Ausonia Calabrese

In Defense of Cannibalism








In the Aztec Empire before colonization, during the festival celebrating the Spring Equinox, a captured slave would be flayed alive.[1] His skin, detached from his body, was worn by an Aztec priest in the rite of neteotquiliztli, in which he became a living embodiment of Xipe Totec, the Flayed Lord. In the months leading up to the slave's sacrifice, he was also recognized as the living image (ixiptla) of Xipe Totec. The skin would be cast off after 20 days, and it was believed to carry magical powers. His body would be dismembered and shared amongst the community.[2]

Xipe Totec was a fertility god. He was a representation of the life cycle of the maize plant -- the single most important staple of the Mesoamerican diet, and the substance from which the Gods made human beings in the epic Popol Vuh.[3] The flaying represented husking of the corn, and thus the regeneration of the fields.[4] This association between human flesh and corn was taken literally. In the traditional dish pozolli, the ancestor to the modern pozole, white hominy was mixed in broth with human flesh.[5] Dogs raised for food were fattened with corn, to balance the exchange between the dogs and humans.[6] In indigenous Mesoamerican religion, dogs had religious significance as psychopomps who carried their masters to the underworld. As a sacred animal, it was absolutely imperative to give them proper respect and rites before slaughter. Sacred sacrifice was a major facet of the Mesoamerican worldview that permeated every aspect of their society.[7]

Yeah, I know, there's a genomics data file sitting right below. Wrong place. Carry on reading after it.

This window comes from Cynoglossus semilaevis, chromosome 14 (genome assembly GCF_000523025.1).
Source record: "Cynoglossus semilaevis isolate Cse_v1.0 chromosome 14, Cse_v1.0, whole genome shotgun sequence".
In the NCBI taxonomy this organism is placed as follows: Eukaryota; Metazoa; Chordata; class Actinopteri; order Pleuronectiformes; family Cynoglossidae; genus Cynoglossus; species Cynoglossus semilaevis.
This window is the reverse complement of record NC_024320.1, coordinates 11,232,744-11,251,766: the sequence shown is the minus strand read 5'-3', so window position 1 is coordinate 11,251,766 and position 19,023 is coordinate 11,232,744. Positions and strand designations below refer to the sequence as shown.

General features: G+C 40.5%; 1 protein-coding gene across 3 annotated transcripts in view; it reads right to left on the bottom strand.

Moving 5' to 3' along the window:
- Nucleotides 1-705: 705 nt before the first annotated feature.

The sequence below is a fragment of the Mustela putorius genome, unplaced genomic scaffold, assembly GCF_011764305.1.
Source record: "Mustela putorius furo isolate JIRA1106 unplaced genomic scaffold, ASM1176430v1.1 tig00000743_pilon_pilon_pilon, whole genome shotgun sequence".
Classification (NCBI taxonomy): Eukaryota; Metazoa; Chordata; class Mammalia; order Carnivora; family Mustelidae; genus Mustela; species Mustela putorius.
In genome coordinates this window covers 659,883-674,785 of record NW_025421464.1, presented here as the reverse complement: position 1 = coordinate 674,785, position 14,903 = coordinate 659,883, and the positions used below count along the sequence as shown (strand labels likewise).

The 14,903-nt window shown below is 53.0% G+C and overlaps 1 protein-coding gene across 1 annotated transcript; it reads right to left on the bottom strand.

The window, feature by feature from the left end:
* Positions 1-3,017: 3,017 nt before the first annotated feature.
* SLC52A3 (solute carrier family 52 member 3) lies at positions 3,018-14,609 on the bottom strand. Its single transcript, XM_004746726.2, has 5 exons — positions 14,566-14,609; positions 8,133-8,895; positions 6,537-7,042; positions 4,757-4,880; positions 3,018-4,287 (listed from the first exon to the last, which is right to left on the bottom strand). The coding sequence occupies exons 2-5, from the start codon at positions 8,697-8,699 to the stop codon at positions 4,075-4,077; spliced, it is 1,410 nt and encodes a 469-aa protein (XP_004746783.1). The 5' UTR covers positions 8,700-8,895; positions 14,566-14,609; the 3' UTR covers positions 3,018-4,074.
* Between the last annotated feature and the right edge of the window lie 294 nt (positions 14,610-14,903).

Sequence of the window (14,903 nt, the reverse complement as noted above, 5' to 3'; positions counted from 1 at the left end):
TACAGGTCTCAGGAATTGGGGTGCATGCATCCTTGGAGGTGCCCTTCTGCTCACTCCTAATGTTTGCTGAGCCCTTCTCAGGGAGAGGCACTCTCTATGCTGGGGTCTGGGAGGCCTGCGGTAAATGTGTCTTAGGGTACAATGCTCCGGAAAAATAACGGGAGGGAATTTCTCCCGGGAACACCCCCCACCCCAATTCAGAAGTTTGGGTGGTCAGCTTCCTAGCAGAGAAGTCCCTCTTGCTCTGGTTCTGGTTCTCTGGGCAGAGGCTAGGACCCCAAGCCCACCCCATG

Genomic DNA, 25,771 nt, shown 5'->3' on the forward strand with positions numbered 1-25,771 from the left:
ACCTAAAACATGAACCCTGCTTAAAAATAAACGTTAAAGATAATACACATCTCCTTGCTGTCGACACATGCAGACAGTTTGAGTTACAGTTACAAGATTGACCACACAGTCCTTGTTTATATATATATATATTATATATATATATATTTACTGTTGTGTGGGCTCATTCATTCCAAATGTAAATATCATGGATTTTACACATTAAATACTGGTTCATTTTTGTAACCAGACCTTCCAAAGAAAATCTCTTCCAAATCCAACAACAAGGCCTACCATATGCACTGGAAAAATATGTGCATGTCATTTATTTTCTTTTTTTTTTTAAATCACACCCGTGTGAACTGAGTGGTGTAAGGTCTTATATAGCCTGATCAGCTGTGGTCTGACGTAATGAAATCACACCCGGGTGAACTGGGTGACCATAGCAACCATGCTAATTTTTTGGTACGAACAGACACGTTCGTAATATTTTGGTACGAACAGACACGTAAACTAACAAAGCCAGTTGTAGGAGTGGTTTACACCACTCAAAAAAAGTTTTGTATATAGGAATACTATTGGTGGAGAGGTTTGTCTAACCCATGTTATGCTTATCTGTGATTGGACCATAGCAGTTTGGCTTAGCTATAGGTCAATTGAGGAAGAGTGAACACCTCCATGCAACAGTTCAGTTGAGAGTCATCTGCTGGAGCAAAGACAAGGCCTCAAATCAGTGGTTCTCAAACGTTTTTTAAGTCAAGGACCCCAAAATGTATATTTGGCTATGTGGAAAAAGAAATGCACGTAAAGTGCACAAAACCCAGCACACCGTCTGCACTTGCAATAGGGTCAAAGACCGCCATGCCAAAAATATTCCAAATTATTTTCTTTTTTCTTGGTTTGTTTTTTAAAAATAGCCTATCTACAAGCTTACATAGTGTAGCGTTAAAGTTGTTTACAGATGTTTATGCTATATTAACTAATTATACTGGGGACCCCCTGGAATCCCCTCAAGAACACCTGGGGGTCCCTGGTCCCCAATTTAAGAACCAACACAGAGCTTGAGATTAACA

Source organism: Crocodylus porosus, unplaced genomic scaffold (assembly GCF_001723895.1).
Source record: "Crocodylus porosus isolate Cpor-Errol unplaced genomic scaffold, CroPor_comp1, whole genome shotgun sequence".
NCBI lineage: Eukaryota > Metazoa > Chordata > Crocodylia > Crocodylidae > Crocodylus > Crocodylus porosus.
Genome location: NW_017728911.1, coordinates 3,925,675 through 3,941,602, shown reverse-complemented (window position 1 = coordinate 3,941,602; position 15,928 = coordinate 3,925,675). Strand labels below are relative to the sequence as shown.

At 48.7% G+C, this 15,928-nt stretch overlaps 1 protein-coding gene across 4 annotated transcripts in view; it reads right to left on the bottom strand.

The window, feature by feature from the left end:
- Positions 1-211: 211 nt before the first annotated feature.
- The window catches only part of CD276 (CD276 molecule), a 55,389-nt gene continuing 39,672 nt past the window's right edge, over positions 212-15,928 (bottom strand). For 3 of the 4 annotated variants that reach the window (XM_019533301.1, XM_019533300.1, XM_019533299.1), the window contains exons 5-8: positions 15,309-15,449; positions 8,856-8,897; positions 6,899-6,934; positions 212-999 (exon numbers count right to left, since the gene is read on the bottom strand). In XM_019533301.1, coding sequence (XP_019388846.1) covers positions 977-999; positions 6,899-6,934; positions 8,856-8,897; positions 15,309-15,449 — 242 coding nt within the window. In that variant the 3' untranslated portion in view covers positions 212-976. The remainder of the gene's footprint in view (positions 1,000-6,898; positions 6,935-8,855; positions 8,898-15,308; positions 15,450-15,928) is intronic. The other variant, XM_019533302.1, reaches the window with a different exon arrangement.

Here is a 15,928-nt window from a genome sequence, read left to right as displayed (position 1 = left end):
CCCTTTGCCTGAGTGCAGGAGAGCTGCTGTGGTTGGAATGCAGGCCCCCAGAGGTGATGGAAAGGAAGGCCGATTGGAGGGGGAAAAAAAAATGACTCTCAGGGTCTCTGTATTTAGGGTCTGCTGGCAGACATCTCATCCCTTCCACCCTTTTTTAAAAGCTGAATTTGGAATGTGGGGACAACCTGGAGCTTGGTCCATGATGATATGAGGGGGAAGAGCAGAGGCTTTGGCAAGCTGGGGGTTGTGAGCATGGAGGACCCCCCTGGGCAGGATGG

As a fertility god, Xipe Totec also had a sexual nature and power. The flayed skin had a secondary association as a symbol of the foreskin, pulled back ("cast off") during sexual intercourse. Similar associations existed in other rituals involving human sacrifice, as sacred war between city-states (xochiyaoyotl, literally flower-wars) were seen as a sort of sex or intercourse. Sacrificial victims gained in these wars were seen as "children."[4]